Most of these miraculous justifications state that at least one doctor said "the patient would never walk again", or "had 6 months to live". No doctor I've ever known has never had the confidence in their skills to make a definite prognosis like that (and I've known some pretty confident consultants). That's the way doctors break bad news in Hollywood films and bad daytime TV dramas. Patients might unfortunately hear it that way, and people anxious to prove a miracle might make it up, but doctors don't say it. Doctors say things like "his spinal cord is almost completely severed at T7-T8 level. It's extremely unlikely he'll ever get sufficient motor function back to be independent of a wheelchair". Or "On average, people with small-cell lung cancer survive 6 months". Prognostication is something EVERY doctor has doubts about his ability to perform, as each one knows several patients who defy the odds (whether they pray to Mother McKinnon or not). I've seen diabetic patients whose blood sugars should have killed them years ago. I contact their GP, not the Vatican.

Adele Horin (thanks Pharyngula) has another splendid angle on the whole affair here.
At the time Mary MacKillop answered the prayers of a woman dying of leukaemia, there was a lot of static in the air. In China 43 million people were dying of starvation in one of the world's worst famines. Thirty years later in the 1990s, when MacKillop answered the prayers of a woman dying of lung cancer, 3.8 million were dying in the Congo wars, 800,000 in the Rwanda genocide, a quarter of a million in the Yugoslav wars.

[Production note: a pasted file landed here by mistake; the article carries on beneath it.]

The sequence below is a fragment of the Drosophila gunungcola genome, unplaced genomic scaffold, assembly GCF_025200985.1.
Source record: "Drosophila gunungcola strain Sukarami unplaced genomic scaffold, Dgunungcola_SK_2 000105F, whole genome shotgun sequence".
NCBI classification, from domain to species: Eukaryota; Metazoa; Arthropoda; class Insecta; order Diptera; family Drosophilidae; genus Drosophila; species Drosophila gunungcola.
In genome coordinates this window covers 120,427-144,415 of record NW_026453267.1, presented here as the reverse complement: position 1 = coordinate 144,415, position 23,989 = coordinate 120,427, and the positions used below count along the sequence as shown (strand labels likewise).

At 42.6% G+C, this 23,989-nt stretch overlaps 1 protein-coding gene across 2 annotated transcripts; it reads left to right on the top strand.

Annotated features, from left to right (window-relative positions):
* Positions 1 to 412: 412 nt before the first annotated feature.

Very good of MacKillop's ghost to hear and answer the prayers of two Australians amongst such carnage.

Thursday, 14 October 2010

VP of Center for Intelligent Design in Glasgow is a consultant colorectal surgeon!

David Galloway is a consultant colorectal surgeon working at Gartnavel General Hospital and Western Infirmary, Glasgow. He is also vice-president of the new Centre for Intelligent Design in Glasgow. Yep - a surgeon holding office in an organisation that gets into all sorts of difficulties with evolutionary concepts such as development of bacterial resistance to antibiotics.

A member of the Lennox Evangelical Church, Dumbarton, his medical career has not been visibly hitherto encumbered by the cognitive dissonance involved in reconciling Eve's creation from Adam's rib (or Mary's virginity) with his scientific training. Indeed, he is current vice president of the Royal College of Physicians and Surgeons of Glasgow. I would think that august institution is particularly proud of his new affiliation and its rather unsubtle attempt to get intelligent design teaching into schools north of the border (thankfully, down here the government has clarified its position on that sort of nonsense). However, the centre's leaders have rather given the game away by talking about their fundamentalist Christian beliefs rather than the supposedly scientific basis of ID. Oopsy.

Monday, 11 October 2010

Francis Collins betrays the rational basis of his profession

With a distinguished research career, and having directed the National Center for Human Genome Research and latterly the National Institutes for Health, Francis Collins is one of the most accomplished and important doctors of his generation. But that doesn't make him a good example to other doctors.

Collins is an evangelical Christian, but he's not a bigot else I doubt if Christopher Hitchens would have suffered his friendship for long. Of greater concern is that Collins has written in the Washington Post about how he's praying for Hitchens ('Praying for my friend Christopher Hitchens'). Praying for someone who believes his legacy will be to have "made a stand for those who are trying to hold reason and science against superstition", and who has requested people do not pray for him seems pretty disrespectful (that is, after all, why most Christians are participating in the 'Pray for Christopher Hitchens' day). But doing it without a shred of dignity by putting one's piety on display for the purposes of self-promotion in the pages of a national newspaper is doubly so.